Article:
Attorney General Jeff Sessions Did Not Disclose Russia Meetings On Security Clearance Form

The former senator omitted meetings with a Russian ambassador as he listed his contacts with foreign governments and their representatives over the last seven years.

Attorney General Jeff Sessions didn't include meetings with a Russian ambassador when he listed contacts with foreign governments as part of his application for security clearance.

The omission was first confirmed by the Department of Justice to CNN, and comes after it was revealed in March that Sessions didn't disclose those meetings to Congress during his confirmation hearing. After the meetings were publicized, Sessions corrected the congressional record.

In a statement, the Department of Justice said Sessions had been directed to only disclose contacts with foreign governments that took place outside of his official work as a US senator.

"As a United States Senator, the Attorney General met hundreds — if not thousands— of foreign dignitaries and their staff," DOJ spokesman Ian Prior said. "In filling out the SF-86 form, the Attorney General’s staff consulted with those familiar with the process, as well as the FBI investigator handling the background check, and was instructed not to list meetings with foreign dignitaries and their staff connected with his Senate activities.”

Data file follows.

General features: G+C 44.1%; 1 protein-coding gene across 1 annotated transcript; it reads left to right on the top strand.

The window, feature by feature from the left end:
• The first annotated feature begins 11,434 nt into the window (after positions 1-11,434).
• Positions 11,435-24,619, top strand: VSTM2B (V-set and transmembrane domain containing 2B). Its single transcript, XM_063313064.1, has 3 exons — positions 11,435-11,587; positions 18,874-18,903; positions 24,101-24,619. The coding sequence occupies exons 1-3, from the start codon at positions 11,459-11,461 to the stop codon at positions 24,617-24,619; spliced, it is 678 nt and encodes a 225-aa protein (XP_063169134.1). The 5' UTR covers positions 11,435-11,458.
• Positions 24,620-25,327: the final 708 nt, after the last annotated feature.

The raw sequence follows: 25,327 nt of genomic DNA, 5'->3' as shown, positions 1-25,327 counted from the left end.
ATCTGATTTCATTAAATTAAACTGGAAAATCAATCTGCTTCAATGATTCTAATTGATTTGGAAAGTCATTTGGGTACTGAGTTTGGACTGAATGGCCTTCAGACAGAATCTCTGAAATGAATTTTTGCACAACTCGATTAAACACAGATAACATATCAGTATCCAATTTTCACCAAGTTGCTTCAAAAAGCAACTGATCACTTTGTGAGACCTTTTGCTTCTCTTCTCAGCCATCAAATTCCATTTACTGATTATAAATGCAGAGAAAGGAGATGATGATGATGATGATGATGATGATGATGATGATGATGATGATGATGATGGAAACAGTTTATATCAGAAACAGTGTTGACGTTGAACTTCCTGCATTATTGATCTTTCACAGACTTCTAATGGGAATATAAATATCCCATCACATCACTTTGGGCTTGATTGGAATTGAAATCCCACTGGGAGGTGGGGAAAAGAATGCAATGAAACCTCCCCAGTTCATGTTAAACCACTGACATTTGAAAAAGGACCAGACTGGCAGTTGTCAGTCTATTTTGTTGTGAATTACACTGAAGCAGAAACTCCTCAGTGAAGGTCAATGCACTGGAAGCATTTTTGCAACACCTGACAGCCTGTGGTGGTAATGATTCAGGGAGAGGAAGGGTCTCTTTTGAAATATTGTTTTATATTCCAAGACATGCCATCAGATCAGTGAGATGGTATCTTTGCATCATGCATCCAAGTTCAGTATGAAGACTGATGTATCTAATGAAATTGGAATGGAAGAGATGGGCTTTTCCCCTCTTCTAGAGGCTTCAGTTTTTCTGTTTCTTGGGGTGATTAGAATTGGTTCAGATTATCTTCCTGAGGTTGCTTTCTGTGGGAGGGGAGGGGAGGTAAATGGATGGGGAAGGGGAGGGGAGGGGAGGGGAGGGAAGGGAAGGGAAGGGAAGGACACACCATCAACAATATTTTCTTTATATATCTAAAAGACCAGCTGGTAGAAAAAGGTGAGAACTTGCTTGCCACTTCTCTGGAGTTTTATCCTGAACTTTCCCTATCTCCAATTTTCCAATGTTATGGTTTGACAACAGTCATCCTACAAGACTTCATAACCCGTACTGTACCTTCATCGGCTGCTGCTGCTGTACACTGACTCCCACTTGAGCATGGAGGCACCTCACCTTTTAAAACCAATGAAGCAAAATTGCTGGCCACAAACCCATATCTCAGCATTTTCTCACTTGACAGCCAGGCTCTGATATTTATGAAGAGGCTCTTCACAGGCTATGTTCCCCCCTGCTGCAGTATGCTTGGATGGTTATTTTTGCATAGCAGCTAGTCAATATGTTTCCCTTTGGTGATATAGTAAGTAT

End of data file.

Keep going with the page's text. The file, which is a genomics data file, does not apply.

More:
The SF-86 form asks those preparing for national security positions in the government to recount any family ties to foreign countries, foreign financial interests, as well as contact with foreign nationals.

"Have you or any member of your immediate family in the past seven (7) years had any contact with a foreign government, its establishment (such as embassy, consulate, agency, military service, intelligence or security service, etc.) or its representatives, whether inside or outside the U.S.?"

The form notes that contacts for visa applications and border crossings do not need to be disclosed.

The form also asks whether an applicant has provided advice or support to any individual associated with a foreign business or organization. In this section, advice or support given as part of US government business does not need to be disclosed.

In 2016, while Sessions was a senator and Trump surrogate, he met twice with Russian ambassador Sergey Kislyak. The pair met once in Sessions' office and also spoke at an event hosted by the Heritage Foundation.

On Jan. 10, Sen. Al Franken asked Sessions if he was aware of anyone affiliated with the Trump campaign having contact with Russian officials prior to the election.

“I’m not aware of any of those activities,” Sessions said. “I have been called a surrogate at a time or two in that campaign and I did not have communications with the Russians."

Sessions later corrected the congressional record to clarify that statement, but he maintained that he and the Russian ambassador did not speak about the Trump campaign. Still, Sessions has recused himself from the investigation into whether the Trump campaign colluded with Russia to influence the 2016 election.

"The reason I believed I should recuse myself is because I was involved in the campaign to a degree I think it would have been perceived is that I wouldn't be objective in participating in an investigation that might involve the campaign," Sessions told Fox News after announcing his recusal.

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